This Robot Can Write Poetry And Create Artworks – And It Has Even Given A Live Performance

Aidan Meller, an expert in current and contemporary art, created an extremely realistic robot dubbed Ai-Da, which is regarded as the world’s first ultra-realistic humanoid robot artist.

Art and poetry aren’t usually associated with AI, but that’s exactly what Ai-Da, a highly realistic robot created by Aidan Meller in Oxford, Central England, spends her time doing- Reported CNN. Ai-Da, the world’s first ultra-realistic humanoid robot artist, performed lyrics she produced using her algorithms in honor of the famous Italian poet Dante on Friday.

The recital took place in the University of Oxford’s famed Ashmolean Museum as part of an exhibition commemorating Dante’s 700th birthday. Ai-poetry Da’s was inspired by Dante’s epic “Divine Comedy,” which she read in its entirety, allowing her to apply her algorithms to be inspired by Dante.

Aidan Meller poses with Ai-Da during a launch event for its first solo exhibition in Oxford on June 5, 2019.
Aidan Meller poses with Ai-Da during a launch event for its first solo exhibition in Oxford on June 5, 2019 (Caption and Image Credit: CNN)

Ai-Da was developed for fiction and poetry, and she performed a performance on Friday at the famed Ashmolean Museum at the University of Oxford. She delivered a public performance of poetry she wrote using her algorithms to commemorate the 700th anniversary of the great Italian poet Dante’s death.

Meller regarded Ai-poetry Da’s as “very passionate,” and it includes the following verse:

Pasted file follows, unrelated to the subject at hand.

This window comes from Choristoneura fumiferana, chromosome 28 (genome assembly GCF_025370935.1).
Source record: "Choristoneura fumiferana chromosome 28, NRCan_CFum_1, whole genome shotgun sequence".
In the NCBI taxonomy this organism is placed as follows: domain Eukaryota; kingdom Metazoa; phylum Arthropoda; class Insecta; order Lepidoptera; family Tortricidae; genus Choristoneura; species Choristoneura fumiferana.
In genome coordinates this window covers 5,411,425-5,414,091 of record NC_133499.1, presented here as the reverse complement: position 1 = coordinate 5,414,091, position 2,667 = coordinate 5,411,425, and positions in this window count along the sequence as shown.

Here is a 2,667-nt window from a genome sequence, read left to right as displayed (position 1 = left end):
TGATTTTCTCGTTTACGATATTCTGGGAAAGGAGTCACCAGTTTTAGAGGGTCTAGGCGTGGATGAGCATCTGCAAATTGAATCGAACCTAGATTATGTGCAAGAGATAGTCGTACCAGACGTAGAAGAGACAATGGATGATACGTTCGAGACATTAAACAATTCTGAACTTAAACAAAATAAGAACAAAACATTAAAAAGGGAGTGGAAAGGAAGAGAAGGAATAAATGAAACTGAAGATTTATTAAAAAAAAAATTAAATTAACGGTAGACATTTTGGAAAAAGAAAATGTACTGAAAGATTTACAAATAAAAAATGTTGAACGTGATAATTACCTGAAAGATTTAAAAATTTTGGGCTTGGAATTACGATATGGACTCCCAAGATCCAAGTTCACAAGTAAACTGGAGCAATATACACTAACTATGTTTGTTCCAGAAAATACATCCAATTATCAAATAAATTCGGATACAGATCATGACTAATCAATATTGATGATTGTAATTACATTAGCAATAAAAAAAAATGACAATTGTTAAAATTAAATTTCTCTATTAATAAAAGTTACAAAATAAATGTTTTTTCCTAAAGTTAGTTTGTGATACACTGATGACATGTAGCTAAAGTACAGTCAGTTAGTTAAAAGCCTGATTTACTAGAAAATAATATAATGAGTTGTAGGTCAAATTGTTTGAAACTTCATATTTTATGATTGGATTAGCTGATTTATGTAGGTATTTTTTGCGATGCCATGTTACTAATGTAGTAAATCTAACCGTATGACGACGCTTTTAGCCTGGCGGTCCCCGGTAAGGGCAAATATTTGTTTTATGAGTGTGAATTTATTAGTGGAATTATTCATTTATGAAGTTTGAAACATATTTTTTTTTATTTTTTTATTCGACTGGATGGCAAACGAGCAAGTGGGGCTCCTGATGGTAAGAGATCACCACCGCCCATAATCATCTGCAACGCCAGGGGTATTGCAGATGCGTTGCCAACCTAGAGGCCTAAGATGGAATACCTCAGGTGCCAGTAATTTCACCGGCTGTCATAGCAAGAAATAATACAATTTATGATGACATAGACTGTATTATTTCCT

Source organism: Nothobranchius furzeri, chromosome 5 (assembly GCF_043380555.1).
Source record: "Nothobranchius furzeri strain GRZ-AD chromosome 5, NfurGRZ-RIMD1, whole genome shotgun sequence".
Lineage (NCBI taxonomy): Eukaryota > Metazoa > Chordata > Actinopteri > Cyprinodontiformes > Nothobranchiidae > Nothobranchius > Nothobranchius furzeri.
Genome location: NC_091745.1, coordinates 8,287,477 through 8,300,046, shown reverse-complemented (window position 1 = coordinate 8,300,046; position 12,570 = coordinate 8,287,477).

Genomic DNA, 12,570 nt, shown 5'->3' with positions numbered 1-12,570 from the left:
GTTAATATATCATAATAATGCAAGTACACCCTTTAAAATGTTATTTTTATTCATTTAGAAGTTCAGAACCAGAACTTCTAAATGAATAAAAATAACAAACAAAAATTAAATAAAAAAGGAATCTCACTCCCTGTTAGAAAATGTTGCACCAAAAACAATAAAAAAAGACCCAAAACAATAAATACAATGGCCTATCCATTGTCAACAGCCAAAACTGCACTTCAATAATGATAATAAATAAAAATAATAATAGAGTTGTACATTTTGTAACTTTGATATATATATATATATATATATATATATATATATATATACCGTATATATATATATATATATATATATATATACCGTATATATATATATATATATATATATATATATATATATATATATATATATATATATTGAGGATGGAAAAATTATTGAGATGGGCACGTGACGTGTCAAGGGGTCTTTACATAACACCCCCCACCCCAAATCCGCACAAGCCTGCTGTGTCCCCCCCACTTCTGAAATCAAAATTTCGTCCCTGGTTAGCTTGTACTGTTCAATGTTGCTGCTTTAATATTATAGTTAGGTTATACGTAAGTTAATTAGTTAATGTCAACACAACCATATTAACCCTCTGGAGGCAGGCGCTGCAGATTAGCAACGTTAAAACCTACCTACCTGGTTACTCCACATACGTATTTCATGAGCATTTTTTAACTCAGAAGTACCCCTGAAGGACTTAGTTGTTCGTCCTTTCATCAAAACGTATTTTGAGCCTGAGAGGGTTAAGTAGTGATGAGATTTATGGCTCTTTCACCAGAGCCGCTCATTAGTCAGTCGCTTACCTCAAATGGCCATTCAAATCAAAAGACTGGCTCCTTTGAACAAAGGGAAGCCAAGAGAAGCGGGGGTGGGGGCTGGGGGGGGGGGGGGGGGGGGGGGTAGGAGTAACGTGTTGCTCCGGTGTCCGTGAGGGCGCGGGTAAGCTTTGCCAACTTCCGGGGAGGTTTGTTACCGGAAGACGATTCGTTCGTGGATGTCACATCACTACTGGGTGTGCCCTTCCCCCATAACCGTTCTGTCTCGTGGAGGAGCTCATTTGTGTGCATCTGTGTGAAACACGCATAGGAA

We looked up from our verses like blindfolded captives,

Sent out to seek the light, but it never came

A needle and thread would be necessary

For the completion of the picture.

To view the poor creatures, who were in misery,

That of a hawk, eyes sewn shut.”

In a conversation, Meller told CNN that: “The Ai-Da project was developed to address the debate over the ethics of further developing AI to imitate humans and human behavior,”. As Ai-Da has learned to copy people based on their activities, Meller believes the experiment has revealed how habitual humans are, and how we prefer to repeat acts, words, and patterns of behavior – implying that we, not robots, are the ones who are robotic.

Meller is also aware of concerns about the increasingly advanced development of artificial intelligence and the potential for using algorithms to manipulate populations, but he believes that “technology on its own is benign” and that “those who control it whose intentions could be morally and ethically questionable.”

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